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Tuesday, February 8, 2011


With our focus on surviving family members and those that are buried in the Western Front cemeteries from World War One, we sometimes forget the 3,835 Prisoners-of-War from the Canadian Expeditionary Force. My grandfather John Cody was one of those men captured by the Germans in Ploegstreert Woods, Belgium October 31,1915. Out of that total 286 of these soldiers were from the 3rd (Toronto Regiment) Battalion. This remains the second highest total by battalion following the 4th Canadian Mounted Rifles Battalion also from Central Ontario belonging to the 3rd Canadian Division.

Of the 286 men from the 3rd Battalion only 21 were not taken during the Second Battle of Ypres, April 22-May 25, 1915. This battle is noted as being the first poisonous gas attack in history and its results were shocking. The Canadian first division had been rushed in April 22 to bolster the line near the village of St. Julien trying to prevent the German Army from encircling them. Two counter-attacks by the Canadians on the 22nd and 23rd succeeded in stopping the German advance and closed the gap in the line. The following day, the Germans launched a gas attack directly on the Canadian positions and swept across the fields surrounding the village of St. Julien, trapping many Canadians including companies "C" and "D" of the 3rd Battalion who had been rushed up to the front from reserve. Virtually all the men from these two companies were killed, wounded and/or captured.

The majority of the remaining P.O.W.s from the 3rd Battalion were captured on October 8, 1916 during the battalion attempt to capture "the Quadrilateral" and Regina Trench during the Battle of the Somme. Remaining prisoners like my grandfather were captured in different situations throughout the war.

A number of prisoners that were captured were in fact also wounded with several 3rd Battalion POWs succumbing to their wounds while in captivity. Those that ended up in German work camps like Soltau with its infamous salt and coal mines were not so lucky. Fortunately because grandfather was a non-commissioned officer, he was not bound to perform hard labour. However he was constantly asked to work in the mines, he continued to refused and for that was punished and sent to "discipline camps". One of the items I inherited from my grandfather was this postcard he brought home after the war that he had been sent by a fellow prisoner in June 1917 From Minden Camp. An Australian corporal by the name of Allan Speer was obviously was a good friend to my grandfather. I believe the card was sent after John Cody was moved to another camp.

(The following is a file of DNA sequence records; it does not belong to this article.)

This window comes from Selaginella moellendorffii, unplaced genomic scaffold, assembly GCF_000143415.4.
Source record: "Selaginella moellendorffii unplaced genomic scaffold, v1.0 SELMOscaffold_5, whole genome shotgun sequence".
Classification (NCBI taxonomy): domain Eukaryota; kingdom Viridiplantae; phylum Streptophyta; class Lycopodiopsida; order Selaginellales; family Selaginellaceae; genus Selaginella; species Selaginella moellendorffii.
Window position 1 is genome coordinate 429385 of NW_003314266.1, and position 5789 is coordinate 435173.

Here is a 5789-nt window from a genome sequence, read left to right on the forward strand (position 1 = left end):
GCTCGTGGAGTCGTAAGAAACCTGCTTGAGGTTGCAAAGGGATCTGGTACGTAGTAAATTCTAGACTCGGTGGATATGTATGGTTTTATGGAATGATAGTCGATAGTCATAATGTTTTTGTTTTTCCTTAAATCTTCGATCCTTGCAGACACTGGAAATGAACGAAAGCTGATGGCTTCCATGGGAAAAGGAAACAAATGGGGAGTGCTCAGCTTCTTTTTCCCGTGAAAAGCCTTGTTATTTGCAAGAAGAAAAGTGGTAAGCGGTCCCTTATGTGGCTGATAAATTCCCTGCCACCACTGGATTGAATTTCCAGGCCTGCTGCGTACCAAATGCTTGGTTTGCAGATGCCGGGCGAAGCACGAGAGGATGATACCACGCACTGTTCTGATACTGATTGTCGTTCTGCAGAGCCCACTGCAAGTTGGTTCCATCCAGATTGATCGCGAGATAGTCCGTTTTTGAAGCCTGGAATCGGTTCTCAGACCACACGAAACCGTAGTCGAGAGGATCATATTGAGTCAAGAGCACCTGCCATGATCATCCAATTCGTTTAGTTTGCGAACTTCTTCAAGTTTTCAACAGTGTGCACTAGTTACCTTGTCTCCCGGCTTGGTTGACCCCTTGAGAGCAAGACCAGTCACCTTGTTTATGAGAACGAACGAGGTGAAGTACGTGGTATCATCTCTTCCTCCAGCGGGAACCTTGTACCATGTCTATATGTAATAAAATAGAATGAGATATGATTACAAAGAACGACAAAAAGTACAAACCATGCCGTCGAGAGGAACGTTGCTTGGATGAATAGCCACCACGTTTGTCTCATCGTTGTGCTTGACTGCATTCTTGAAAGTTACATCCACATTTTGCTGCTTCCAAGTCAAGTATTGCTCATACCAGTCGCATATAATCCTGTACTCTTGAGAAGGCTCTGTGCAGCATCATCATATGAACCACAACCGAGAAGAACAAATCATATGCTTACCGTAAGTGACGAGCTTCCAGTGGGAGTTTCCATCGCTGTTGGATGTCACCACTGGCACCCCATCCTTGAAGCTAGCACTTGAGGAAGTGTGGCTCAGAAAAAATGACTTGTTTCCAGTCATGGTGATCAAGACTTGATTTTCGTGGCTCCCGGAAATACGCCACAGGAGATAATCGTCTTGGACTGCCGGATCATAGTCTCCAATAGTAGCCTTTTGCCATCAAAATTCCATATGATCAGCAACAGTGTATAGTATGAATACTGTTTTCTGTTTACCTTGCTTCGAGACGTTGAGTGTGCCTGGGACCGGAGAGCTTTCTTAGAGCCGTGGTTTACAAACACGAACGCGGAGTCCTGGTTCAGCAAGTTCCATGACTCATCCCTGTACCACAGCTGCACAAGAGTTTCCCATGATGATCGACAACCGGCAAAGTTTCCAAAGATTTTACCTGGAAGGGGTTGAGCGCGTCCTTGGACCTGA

The card is signed "A reminder of Minden & captivity. To my esteemed chum Corpl. J. Cody. Sent with the best of wishes and good luck. From yours sincerely yours, Allan Speer. Minden June 27, 1917 , The Rosery, Jasmine Street, Bowrae, Sydney, New South Wales, Australia".
Cpl. Allan Speer, submitted with
 thanks by Linda Emery

The postcard is a photograph of 24 Australian N.C.O.s all who were named on the reverse and who apparently were captured at various times and ended up in Minden Camp. With the advent of new web technology and digitalized archival data from various sources, we have been able to identify most of the men in the photo as well locate their Red Cross Prisoner of War files, their Australian attestation papers, Australian Army service files and embarkation information. Because I am forever getting contacted by surviving families from the subjects of previous blogs, I thought it might be worthwhile to publish the names and hope that relatives of the individuals might locate this blog and the photo of their family member. Many of these men were captured ( and a number wounded) at Fromelles, Somme on July 19 and 20, 1916. Their names are:
  1. Speakman, Sgt. John #791, 54th Battalion Australian Imperial Force, Captured 20/07/1916
  2. Bowman, Sgt. David McQueen #1715, 55th Battalion A.I.F., 21/08/1916
  3. Davis, H - at the present time remains unidentified
  4. Shirley, L/Cpl. George #3305, 55th Battalion A.I.F., 12/08/1916
  5. Newman, CSM Kenneth Fossey #307, 29th Battalion A.I.F., 20/09/1916
  6. Stewart, Sgt. Donald Singleton #4600, 54th Battalion A.I.F., 12/08/1916
  7. Speer, Cpl. Robert Allan #3138, 54th Battalion A.I.F., 12/08/1916
  8. Mules, Cpl. Robert James #415, 32nd Battalion A.I.F., 20/07/1916
  9. McCurley, Sgt. Robert Thomas #2557, 54th Battalion A.I.F., unknown
  10. Robertson, L/Sgt. Eric Lionel #3516, 53rd Battalion A.I.F., 19/07/1916